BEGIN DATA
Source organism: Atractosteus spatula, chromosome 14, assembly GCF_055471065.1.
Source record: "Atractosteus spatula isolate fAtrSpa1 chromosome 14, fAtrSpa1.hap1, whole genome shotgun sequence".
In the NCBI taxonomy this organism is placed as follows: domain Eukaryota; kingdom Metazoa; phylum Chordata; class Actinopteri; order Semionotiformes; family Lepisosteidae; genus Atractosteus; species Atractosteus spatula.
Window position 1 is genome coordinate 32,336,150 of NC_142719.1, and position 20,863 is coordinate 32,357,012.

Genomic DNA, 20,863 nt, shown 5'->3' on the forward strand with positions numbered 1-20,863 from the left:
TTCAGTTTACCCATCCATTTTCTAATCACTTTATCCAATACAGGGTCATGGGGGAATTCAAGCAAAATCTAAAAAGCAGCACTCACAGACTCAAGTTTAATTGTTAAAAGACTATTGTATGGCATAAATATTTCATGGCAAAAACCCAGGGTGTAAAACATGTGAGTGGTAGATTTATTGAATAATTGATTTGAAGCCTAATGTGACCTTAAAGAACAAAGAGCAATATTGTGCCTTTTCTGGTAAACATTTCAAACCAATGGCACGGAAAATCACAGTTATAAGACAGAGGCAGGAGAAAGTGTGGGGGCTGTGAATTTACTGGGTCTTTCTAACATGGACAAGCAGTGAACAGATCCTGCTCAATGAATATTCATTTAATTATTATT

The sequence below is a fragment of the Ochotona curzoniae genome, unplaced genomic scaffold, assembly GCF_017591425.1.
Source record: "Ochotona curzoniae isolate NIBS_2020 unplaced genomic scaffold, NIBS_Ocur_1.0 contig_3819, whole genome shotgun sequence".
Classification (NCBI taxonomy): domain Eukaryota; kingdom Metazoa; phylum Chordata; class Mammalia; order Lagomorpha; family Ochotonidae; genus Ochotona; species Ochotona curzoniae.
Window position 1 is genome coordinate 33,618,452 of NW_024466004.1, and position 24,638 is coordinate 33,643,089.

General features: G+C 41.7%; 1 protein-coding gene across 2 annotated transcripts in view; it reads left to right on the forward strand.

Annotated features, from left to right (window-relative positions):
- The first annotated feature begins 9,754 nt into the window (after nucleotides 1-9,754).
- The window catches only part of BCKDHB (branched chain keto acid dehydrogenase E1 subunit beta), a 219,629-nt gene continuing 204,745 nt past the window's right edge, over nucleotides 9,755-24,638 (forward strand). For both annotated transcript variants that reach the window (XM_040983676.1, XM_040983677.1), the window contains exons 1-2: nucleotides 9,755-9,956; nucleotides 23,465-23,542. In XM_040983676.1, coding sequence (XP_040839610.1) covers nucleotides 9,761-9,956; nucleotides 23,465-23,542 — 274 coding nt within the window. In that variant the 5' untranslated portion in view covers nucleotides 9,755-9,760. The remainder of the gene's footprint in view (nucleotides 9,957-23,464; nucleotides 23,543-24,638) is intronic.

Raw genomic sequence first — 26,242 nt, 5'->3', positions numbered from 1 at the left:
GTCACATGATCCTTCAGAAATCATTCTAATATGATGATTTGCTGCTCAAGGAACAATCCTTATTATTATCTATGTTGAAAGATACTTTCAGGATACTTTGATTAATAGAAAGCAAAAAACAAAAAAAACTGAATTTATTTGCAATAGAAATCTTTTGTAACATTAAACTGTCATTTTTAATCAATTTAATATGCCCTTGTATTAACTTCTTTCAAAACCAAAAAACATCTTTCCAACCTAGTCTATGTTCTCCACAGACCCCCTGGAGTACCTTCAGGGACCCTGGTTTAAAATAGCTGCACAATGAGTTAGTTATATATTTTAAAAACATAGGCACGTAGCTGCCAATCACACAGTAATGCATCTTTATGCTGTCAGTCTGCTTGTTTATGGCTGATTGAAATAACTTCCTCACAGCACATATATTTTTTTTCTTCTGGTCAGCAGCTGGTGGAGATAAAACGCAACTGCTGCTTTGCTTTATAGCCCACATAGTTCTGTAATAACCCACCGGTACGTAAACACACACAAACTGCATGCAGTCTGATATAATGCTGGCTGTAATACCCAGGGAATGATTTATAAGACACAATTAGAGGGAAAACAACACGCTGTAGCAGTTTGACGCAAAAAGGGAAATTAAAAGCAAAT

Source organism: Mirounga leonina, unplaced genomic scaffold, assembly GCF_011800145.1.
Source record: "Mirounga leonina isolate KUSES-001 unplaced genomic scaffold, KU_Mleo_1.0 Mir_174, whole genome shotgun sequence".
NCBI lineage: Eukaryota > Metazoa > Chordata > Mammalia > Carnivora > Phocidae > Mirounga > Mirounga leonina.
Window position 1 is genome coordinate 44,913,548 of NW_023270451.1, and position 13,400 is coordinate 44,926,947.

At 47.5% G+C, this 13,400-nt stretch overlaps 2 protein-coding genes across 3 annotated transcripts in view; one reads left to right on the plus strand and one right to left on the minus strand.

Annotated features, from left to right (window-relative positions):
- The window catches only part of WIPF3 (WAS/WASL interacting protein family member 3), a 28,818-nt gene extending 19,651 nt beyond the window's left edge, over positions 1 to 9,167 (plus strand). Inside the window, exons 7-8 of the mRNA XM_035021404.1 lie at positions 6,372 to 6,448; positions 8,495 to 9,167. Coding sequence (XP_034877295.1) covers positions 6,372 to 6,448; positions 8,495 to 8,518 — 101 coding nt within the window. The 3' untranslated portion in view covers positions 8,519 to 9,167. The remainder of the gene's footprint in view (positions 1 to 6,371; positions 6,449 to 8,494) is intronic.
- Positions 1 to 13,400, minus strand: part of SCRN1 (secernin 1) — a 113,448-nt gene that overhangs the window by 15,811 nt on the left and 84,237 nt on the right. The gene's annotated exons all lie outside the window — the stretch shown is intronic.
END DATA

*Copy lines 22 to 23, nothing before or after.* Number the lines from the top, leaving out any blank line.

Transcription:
Annotated features, from left to right (window-relative positions):
- The window catches only part of WIPF3 (WAS/WASL interacting protein family member 3), a 28,818-nt gene extending 19,651 nt beyond the window's left edge, over positions 1 to 9,167 (plus strand). Inside the window, exons 7-8 of the mRNA XM_035021404.1 lie at positions 6,372 to 6,448; positions 8,495 to 9,167. Coding sequence (XP_034877295.1) covers positions 6,372 to 6,448; positions 8,495 to 8,518 — 101 coding nt within the window. The 3' untranslated portion in view covers positions 8,519 to 9,167. The remainder of the gene's footprint in view (positions 1 to 6,371; positions 6,449 to 8,494) is intronic.